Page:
There are too many variables affecting price and the market is so segmented that it is impossible to set a schedule that could take care of all possibilities. And official schedules are notoriously easy to circumvent, as everybody knows.

But even if a perfect schedule could be created, pricing is an invaluable marketing tool, and I would not waive my freedom to set my own prices.

Fear of Starving

The fear of losing the job has its reasons; they are well known and very real. The embarrassment about charging for our work or being considered too much of a mercenary—and what is a free lance but a mercenary soldier?—is pure rubbish. There is no way you can "overcharge" an agency: agencies know the market and cannot be fooled.

There is no way you can overcharge a direct client either: they will ask for quotes from several other people, before making their decision. Of course, you can fool your neighbor into believing translators are paid ten dollars a word, provided the neighbor has not seen your car, but that is a different story.

The embarrassment may be linked to the fact that too many of us consider translation an art and ourselves as humanists and benefactors of humanity that should live the life of a mendicant friar for the general benefit of our brethren. C'mon, pal, be your age.

The Importance of Being Firm

But let's get back on track. You should decidedly gather information before quoting a price but do not use the information-gathering stage of the conversation to stall for time and postpone the hour of truth. As soon as you have established what you are expected to do and that you can do it, just state your price firmly and in simple words: that will be ____ per source word, payable in 30 days, net or whatever.

Do not interpolate an introduction like "well, you see, as to prices, recently we have had to add a cent or two to our fees, which we had kept at the same level for over five years, with all that inflation and whatnot and the price of bananas going up practically every week ..." This will usually be perceived as a clear invitation to answer with a "you are lucky, competition has forced us to slash our prices and we were hoping our suppliers would cooperate.... So, just state your price and add something like it is a tight deadline, but I can make it if you give me the green light now.

Discount all Requests for Discounts

Many a client will ask for a discount at this stage. Many of my colleagues will just quote a price a bit above what they are really prepared to accept in order to grant the discount and "make the client happy." I do not, because granting discounts to those who ask for them will penalize the nice people who don't ask for discounts and haggling in general both embarrasses and irritates me.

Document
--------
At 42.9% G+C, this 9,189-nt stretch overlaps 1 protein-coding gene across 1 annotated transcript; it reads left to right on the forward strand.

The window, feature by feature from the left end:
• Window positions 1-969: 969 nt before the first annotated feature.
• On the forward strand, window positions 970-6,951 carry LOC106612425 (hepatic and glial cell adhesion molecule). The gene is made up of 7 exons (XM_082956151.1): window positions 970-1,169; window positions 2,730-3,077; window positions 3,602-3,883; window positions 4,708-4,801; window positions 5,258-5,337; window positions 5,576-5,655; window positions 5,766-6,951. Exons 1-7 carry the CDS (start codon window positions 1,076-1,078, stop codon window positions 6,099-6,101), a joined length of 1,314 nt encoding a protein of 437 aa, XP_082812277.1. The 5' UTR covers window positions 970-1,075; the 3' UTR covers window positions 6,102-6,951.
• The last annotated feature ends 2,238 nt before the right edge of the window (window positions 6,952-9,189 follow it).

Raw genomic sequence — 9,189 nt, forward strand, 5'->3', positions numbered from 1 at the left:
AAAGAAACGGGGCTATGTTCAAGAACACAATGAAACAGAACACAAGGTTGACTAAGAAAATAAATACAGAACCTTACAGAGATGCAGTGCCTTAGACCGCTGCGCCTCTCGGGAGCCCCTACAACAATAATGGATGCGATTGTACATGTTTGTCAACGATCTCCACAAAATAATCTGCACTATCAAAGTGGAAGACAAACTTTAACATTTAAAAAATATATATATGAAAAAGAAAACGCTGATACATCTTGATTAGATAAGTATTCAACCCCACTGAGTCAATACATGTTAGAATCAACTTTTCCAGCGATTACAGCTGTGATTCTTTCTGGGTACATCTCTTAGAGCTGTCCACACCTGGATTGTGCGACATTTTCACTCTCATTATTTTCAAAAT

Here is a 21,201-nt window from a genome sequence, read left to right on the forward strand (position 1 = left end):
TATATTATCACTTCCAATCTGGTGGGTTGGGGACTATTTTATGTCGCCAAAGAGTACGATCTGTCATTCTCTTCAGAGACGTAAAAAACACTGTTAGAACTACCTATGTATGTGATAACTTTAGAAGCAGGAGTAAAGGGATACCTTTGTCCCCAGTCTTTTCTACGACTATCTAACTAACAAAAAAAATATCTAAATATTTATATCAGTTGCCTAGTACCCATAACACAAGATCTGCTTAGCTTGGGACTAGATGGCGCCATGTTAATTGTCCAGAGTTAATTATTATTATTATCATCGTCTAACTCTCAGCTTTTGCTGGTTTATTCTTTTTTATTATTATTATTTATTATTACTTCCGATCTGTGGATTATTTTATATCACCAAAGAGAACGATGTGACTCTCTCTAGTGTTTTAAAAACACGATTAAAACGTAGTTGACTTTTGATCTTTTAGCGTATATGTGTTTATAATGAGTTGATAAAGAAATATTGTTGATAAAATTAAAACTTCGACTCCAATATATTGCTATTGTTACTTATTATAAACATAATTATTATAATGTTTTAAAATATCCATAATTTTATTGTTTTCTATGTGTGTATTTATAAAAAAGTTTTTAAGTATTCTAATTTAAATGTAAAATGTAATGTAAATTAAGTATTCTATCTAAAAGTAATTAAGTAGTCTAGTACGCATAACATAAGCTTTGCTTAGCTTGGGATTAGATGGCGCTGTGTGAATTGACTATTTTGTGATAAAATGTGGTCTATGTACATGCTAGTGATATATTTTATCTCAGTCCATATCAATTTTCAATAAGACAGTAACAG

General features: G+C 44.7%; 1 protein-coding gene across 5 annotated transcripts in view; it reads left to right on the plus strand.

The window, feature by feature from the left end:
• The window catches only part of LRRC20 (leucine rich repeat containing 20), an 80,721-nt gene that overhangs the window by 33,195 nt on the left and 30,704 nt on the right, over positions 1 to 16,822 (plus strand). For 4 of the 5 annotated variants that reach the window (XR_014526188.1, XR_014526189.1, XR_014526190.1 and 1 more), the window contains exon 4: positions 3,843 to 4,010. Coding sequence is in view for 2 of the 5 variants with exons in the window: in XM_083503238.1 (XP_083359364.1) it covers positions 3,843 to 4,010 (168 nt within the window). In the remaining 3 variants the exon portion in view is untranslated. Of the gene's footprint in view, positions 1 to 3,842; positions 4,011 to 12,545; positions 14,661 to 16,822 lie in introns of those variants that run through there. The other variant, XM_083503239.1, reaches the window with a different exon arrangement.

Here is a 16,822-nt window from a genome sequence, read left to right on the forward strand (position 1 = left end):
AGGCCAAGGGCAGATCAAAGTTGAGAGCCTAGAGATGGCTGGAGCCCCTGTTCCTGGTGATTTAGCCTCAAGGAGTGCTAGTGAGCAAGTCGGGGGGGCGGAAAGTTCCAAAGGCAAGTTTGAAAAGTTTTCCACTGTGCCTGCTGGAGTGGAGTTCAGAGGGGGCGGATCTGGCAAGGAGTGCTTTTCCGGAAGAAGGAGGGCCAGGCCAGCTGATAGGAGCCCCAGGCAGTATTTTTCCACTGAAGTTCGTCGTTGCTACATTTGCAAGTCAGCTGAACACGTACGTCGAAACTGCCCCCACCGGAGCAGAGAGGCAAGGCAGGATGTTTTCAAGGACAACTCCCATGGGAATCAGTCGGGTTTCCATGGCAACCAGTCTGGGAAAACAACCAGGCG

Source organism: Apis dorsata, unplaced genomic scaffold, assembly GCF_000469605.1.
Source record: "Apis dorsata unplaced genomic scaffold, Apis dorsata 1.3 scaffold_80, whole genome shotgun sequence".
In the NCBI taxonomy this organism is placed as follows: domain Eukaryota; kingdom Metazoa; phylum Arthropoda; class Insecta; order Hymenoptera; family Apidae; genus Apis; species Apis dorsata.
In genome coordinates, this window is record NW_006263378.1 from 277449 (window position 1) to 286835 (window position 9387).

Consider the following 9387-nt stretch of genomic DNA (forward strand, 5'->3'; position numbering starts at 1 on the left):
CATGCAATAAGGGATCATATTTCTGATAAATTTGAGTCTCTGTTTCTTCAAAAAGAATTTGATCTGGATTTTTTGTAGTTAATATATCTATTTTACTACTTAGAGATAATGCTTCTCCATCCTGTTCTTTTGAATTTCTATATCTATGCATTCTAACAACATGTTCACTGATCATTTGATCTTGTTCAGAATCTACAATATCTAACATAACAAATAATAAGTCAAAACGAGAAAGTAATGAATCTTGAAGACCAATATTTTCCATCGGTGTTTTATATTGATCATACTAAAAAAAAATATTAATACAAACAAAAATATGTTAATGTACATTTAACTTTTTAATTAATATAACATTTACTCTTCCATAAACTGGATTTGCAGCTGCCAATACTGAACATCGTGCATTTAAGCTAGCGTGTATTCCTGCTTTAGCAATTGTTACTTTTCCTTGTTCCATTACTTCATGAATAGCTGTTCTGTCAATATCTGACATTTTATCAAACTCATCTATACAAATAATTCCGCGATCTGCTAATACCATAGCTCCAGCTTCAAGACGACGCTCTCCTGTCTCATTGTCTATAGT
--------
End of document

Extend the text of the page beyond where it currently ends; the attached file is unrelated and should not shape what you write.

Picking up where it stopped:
Of course, if there is a cheaper way to deal with the job, it is my duty to bring it to the client's attention. That is both ethics and good business strategy, in the long run, because it helps build customer trust and loyalty.

A Discount by any other Name...

One of my projects for the future is a long article on the typology of discounts. The pretexts clients find for asking for discounts have always fascinated me. There is the first-job discount, but there also the frequent-customer discount, which in my eyes seem to contradict each other; there is the big-job discount, as if our pay should be inversely proportional to the quantity of work we do; there is the steady-job discount, as if we should grant the client a discount for running the risk of losing all other clients for their sake, there is the discount for possible future jobs which is actually a discount for nothing at all, because the future jobs won't materialize; there is the we-have-been-forced-to-grant-the-final-client-a-discount discount, as if we were responsible for the fact that they were too incompetent to strike a good deal with their client; there is the we-are-in-a-crisis discount, as if they paid us a bonus when they did not; and there is the academic discount¸ asked for by those guys who believe we should invest in their education so that they can climb up the academic ladder.

Accept a low-paying job if you must, but remember that none of the above is a reason to grant a discount, although they may make up good pretexts for begging for one. There is no reason you should give a discount to absolutely anybody in this world. And, please, if asked for a discount and decide do refuse it, do not engage in explaining the whys and wherefores of your refusal. Just say sorry, I cannot accept the job at that rate. Explanations beget explanations and you will find yourself involved in an endless metaphysical discussion of meaningless issues that have no bearing upon anything of remote interest or importance to you—or anybody else for that matter.